This is a story of the First Group of Young Adults with Intellectual Disability in Ho Chi Minh city, Vietnam
Joining the Disability Resource and Development project
Being a Vietnamese mother who has a daughter born with Down syndrome, I have joined the network of the Disability Resource and Development (DRD) project in Ho Chi Minh city, and participated in the group of parents who have children with intellectual disabilities in Ho Chi Minh city. A great opportunity came to me when I was invited to participate the workshop organized in Bangkok, Thailand by the Asia-Pacific Development Center on Disability (APCD) in December 2008. This workshop was organized for special school teachers, heads of organisations and parent group leaders who are working for people with intellectual disabilities in Asia-Pacific region.
Participating in the workshop in Thailand
I met the specialists and parents who have children with intellectual disabilities from different countries. I listened to different ideas and learnt about different practices in supporting people with intellectual disabilities to live and be included in the community. With a happy smile, a young female teacher from Bangladesh showed us crafts made by her students. A father from Myanmar and a mother from Laos proudly talked about the Gold Medals achieved by their children in a Special Olympics Competition. Other mothers who have children with autism told us about the progress of their children through the activities organized by themselves.
The thing which impressed me most was that many parents who have children with intellectual disabilities organized a small group for their child and other children. Although their group finances were limited, they worked effectively.
Back home in Ho Chi Minh
After completion of the one-week workshop, I returned home in Ho Chi Minh city, Vietnam. I spent a lot of time thinking about what to do for my daughter. In the city where I live, people with intellectual disabilities must leave their special schools at the age of 16-18. After leaving, they do not have many opportunities to join social activities. As a result, their emotional life became poorer. Gradually, the skills learnt from the special schools will be lost.
After leaving school, my daughter spent most of her time watching with a blank face as what she could understand was very limited. Without a supportive environment, no friends, my daughter became more and more silent. Sometimes, she mumbled to herself.
Contacting other parents and setting up a group
I was worried about her status and decided to do something for my daughter. By different ways, I found and contacted to more than 10 families who have children with intellectual disabilities at same age as my daughter. I met them, talked and persuaded them to send their child to join our group. Finally, 4 families agreed to send their child to my house to join the group activities together with my daughter. I named our group My Future. This name is about not only our anxiety of our childrens’ future, but also a big question for parents’ future.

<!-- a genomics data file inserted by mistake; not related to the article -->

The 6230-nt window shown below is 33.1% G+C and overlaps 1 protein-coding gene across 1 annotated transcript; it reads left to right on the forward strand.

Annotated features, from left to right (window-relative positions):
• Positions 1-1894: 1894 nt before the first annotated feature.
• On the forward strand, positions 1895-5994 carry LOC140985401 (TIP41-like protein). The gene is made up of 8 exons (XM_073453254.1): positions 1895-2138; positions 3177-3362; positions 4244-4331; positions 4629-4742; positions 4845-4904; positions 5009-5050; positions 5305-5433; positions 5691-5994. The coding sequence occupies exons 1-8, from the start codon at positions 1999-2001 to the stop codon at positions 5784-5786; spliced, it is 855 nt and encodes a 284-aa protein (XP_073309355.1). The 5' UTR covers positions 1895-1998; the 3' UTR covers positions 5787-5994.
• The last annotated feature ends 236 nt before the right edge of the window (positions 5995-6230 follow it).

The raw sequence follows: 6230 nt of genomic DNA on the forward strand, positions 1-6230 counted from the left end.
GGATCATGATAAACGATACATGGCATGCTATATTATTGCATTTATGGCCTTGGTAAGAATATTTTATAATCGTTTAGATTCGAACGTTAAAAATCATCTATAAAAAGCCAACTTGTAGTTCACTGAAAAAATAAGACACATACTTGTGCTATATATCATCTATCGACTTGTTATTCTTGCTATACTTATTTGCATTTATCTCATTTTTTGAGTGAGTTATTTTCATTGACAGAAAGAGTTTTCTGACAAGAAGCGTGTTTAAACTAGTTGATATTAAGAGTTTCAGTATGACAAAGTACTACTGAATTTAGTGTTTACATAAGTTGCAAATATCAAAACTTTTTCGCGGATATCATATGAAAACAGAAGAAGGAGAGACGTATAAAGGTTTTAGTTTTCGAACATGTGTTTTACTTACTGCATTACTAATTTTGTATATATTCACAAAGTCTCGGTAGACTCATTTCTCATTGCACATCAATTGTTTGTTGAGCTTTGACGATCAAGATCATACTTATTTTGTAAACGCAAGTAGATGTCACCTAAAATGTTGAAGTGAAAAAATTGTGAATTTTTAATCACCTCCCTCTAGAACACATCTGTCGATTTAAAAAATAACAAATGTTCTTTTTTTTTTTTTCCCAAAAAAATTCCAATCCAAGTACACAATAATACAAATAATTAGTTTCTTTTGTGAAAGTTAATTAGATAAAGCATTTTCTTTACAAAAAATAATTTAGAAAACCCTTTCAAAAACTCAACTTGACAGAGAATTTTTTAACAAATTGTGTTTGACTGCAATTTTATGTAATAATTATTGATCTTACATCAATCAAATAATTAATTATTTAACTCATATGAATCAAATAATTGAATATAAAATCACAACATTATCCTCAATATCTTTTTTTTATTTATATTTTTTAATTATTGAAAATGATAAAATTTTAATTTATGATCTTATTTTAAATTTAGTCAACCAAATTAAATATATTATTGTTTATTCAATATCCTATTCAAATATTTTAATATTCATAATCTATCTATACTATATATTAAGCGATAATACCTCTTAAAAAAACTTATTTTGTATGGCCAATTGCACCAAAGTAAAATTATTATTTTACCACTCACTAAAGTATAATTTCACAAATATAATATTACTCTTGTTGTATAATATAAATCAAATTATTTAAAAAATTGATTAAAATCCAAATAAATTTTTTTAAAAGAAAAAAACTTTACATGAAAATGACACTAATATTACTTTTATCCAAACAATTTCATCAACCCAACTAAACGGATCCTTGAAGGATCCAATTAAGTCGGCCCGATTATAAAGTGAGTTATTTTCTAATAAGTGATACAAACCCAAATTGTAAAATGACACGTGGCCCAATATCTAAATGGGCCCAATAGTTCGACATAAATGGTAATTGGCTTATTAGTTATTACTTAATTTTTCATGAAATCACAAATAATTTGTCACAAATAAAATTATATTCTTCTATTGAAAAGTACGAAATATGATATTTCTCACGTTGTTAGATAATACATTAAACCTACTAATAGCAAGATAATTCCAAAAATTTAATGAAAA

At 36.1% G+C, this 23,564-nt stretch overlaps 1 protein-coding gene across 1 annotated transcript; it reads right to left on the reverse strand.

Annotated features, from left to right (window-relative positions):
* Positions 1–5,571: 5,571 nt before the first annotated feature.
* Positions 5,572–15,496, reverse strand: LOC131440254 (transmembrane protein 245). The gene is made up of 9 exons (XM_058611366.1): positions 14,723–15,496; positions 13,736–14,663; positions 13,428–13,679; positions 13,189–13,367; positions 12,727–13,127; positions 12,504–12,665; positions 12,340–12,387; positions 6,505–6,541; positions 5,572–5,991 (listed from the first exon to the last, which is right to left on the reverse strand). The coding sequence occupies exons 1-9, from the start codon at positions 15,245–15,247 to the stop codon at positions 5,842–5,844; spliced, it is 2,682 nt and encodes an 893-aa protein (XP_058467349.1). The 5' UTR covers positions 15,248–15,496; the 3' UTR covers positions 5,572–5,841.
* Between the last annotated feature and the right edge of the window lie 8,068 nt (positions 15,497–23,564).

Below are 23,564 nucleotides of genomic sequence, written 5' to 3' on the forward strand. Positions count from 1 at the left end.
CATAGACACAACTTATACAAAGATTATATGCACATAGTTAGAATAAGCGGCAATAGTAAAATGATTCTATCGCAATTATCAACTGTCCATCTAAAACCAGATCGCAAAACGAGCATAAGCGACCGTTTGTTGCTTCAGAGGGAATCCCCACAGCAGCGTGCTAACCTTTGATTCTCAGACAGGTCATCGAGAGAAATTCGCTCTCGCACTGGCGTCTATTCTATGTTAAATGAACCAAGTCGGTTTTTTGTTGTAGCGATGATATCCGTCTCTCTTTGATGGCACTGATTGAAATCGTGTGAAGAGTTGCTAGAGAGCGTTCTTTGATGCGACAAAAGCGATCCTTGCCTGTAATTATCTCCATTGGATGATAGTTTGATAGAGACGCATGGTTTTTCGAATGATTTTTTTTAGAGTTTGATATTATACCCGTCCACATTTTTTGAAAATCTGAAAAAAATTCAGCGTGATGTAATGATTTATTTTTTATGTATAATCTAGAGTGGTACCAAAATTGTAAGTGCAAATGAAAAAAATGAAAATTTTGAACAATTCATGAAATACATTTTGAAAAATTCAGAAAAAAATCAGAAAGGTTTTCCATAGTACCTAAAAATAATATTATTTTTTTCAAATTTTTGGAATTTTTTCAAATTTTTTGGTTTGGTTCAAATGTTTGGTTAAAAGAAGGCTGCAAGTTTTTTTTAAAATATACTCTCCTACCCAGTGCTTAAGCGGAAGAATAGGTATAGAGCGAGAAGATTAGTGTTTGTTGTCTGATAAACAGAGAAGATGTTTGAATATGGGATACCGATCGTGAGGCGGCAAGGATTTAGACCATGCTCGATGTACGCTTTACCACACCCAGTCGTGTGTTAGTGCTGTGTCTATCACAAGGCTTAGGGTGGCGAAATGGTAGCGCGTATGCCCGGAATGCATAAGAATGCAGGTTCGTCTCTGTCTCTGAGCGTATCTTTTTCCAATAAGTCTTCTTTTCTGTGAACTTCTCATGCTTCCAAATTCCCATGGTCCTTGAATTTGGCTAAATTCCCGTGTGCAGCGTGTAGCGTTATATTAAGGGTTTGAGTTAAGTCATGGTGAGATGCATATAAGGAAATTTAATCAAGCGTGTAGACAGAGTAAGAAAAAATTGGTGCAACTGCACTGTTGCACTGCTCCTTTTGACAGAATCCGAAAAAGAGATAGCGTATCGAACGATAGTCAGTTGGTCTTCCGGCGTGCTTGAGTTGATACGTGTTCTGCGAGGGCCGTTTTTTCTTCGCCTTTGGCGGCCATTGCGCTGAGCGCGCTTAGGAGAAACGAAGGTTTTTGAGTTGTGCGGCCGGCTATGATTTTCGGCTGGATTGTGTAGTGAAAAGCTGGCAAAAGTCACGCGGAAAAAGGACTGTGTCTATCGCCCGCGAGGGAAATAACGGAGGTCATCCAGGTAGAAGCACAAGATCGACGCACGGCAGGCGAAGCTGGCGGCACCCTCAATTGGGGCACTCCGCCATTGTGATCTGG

‘My Future’ – the early years
After My Future was established in January 2009, I was very happy and spent all my time working for the group. I have designed learning activities, set timetable for every group member, and have done some on-the-job training for teachers. I received effective support from Professors of Social Work department from universities. They sent to us student volunteers who came to talk and work with our group members. Every day, my house was overflown with joyful smiles. All parents have been closed to each others like family members. Actually, I felt younger in my heart!
‘My Future’ – now
At present, after 4 years of establishment, My Future has 11 members. They are close friends. All parents also are close and share similar interests of life. Beside learning and playing, My Future members are also working and have a monthly salary. Although their salary is still very little, the earning helps them to understand an important thing that only working can bring money, and if they have money, they can buy what they want. With their monthly salary, many members have been able to buy gifts for their family members. I was so happy when hearing from my daughter that she wants to buy a tie for her younger brother.
Now, thinking about this journey I have been on, I felt very lucky when I was invited to participate in the workshop organised by APCD 5 years ago. The workshop made me think and find a solution to help my daughter and her friends, to help myself and other parents. I am very happy and feel useful. At the moment, our My Future group is the first and only group for adults with intellectual disabilities in Ho Chi Minh city. We are working hard to develop and share our practices with other parents, aiming to help other people with intellectual disabilities to have a supportive environment to learn, play, work, and develop after leaving their special schools.
If you would like to contact me, my email address is: firstname.lastname@example.org